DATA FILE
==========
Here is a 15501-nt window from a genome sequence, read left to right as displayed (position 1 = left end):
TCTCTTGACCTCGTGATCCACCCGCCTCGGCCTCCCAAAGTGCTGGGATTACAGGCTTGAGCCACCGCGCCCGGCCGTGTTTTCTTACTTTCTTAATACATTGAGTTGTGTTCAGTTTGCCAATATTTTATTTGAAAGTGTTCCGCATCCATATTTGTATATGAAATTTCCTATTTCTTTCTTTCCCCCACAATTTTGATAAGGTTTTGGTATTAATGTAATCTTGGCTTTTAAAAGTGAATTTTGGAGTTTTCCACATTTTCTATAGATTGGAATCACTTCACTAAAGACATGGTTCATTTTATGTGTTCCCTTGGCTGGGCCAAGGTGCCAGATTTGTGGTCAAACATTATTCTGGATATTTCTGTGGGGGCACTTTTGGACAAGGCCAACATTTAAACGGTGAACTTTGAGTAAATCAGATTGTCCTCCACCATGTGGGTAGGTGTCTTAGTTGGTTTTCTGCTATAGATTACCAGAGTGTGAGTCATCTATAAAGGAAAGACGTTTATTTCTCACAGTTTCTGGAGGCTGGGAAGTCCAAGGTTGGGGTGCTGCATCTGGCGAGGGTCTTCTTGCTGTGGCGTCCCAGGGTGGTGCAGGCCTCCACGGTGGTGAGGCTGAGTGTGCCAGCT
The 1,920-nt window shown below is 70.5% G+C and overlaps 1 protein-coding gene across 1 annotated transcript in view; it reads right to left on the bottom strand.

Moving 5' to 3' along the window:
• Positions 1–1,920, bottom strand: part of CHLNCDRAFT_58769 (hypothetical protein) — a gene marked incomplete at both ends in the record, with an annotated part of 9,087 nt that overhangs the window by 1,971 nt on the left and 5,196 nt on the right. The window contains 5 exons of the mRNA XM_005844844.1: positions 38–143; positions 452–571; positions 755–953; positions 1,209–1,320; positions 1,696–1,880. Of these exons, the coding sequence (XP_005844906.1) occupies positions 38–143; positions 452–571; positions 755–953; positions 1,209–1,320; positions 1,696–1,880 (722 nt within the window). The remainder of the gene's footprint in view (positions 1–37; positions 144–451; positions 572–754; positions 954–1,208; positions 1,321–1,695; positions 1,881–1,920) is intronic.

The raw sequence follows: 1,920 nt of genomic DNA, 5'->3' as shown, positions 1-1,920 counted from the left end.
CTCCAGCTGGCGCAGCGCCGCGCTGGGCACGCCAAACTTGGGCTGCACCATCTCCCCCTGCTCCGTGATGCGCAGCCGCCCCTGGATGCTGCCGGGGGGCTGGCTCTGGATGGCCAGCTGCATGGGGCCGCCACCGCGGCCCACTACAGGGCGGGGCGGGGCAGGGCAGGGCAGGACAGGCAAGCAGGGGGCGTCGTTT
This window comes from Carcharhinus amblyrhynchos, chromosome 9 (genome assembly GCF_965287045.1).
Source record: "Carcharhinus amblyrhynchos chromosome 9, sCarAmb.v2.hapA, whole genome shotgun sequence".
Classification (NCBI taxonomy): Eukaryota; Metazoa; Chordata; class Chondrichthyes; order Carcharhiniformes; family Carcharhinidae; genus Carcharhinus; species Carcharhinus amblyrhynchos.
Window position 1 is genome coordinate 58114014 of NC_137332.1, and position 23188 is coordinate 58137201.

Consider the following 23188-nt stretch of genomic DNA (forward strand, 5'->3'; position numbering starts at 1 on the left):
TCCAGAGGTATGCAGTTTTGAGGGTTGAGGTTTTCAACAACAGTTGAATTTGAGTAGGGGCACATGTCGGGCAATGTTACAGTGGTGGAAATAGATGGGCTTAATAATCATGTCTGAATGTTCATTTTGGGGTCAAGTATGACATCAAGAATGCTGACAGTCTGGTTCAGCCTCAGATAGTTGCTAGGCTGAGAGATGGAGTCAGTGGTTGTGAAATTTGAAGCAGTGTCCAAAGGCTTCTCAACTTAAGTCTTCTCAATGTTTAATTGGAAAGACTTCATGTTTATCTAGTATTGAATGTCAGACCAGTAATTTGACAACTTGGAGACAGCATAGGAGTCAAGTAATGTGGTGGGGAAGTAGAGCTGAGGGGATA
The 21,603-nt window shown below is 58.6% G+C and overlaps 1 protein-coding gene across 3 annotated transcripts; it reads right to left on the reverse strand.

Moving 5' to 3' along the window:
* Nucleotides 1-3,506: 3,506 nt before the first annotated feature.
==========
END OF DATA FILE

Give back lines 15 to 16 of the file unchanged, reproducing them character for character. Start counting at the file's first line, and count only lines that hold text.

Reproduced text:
Moving 5' to 3' along the window:
* Nucleotides 1-3,506: 3,506 nt before the first annotated feature.